I often write about the goings on here in my little suburban hometown. You know cutesy little things, holiday parades, local theater and all that great stuff. But our town is not without it’s drama and Lifetime Movie worthy news worthy items. And boy, this week we had a doozy.
A 40-year-old high school teacher (not my old high school, but the high school on the other side of town, which may not matter to you people in the big city, but other small town folks will understand why that distinction needs to be made) was arrested when she arrived to work on 24 felony counts alleging that she sexually assaulted a 14-year-old male student from December 2010 to May 2011. She has since admitted to all charges.
Gossip and debates in out community ran rapid via our local small-town news sites and of course via Facebook. While most people assumed she was guilty (a 1.83 million dollar bail was a pretty string indicator that the police had pretty string evidence against her) there were quite a lot of people supporting her, claiming the charges were false (mainly former students) though the debate was laid to rest once she admitted guilt.
But it still got me thinking.
Based on the new articles I read it’s my understanding that the relationship started out on Facebook and via texting and playing words with friends. Though I guess she had been friends with many of her students on Facebook. This is now forcing our district to examine its rules on teacher/students social media friendships.
Many districts and states around the country have already taken serious measures in preventing these kinds of lines from being crossed. Like in Salt Lake City or in Missouri and many other districts across the nation.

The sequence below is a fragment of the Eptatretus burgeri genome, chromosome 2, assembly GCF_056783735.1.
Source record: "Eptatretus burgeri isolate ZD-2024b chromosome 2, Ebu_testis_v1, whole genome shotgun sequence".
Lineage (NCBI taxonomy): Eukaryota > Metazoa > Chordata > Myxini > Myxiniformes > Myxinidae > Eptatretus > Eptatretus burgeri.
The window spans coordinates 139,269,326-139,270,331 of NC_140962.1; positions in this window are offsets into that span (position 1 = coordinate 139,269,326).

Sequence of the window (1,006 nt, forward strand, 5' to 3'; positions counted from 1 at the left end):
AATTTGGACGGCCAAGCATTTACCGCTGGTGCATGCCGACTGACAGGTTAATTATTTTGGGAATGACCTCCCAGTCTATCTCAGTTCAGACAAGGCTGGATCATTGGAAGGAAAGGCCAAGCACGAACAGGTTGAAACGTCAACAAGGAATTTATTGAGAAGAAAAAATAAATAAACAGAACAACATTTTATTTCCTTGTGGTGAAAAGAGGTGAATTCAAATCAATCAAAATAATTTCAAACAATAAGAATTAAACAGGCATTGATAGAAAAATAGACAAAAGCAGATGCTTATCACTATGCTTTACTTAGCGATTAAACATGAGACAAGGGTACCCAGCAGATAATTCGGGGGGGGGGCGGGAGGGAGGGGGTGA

Now, of course, I don’t think social media websites are the cause of this horrible situation, but I do believe that this teacher being friends with her students Facebook and playing online games certainly added a catalytic effect to the situation that ended up shattering the lives of two families and crushing the views of the students who looked up to this woman.
The lesson here, as parents anyway, is that even the most amazing and wonderful teachers can turn out to be a danger to our kids. Which is why we need to be involved in our kids online lives. We need to be aware and we need to ask questions when things don’t seem right. From early on we need to explain the dos and don’ts of being online–and a big fat DON’T is being Facebook friends with your teachers.
Even more importantly ALL school districts should be setting strict social media guidelines to help protect both kids AND teachers. After all, there must be plenty of innocent teachers out there who are friends with their students in a completely harmless way, yet leave themselves open up to false accusations and situations that can easily be avoided by simply not friending students.
But I guess even the strictest social media policies and rules aren’t going to stop the Mark Kay Letourneau’s of the world from taking advantage of young kids. And the strictest policy here in our district won’t give back that boyhood what was taken from him; it won’t give him or his parents the rest of his childhood back. It won’t give her own husband and children their mom back. And it won’t give all her disenfranchised and hurt students their favorite teacher back.
Despite the pain and sadness of this situation, lets learn from it! How do you now or plan to help your children make wise choices online? How do you stay involved in their social lives without being overbearing?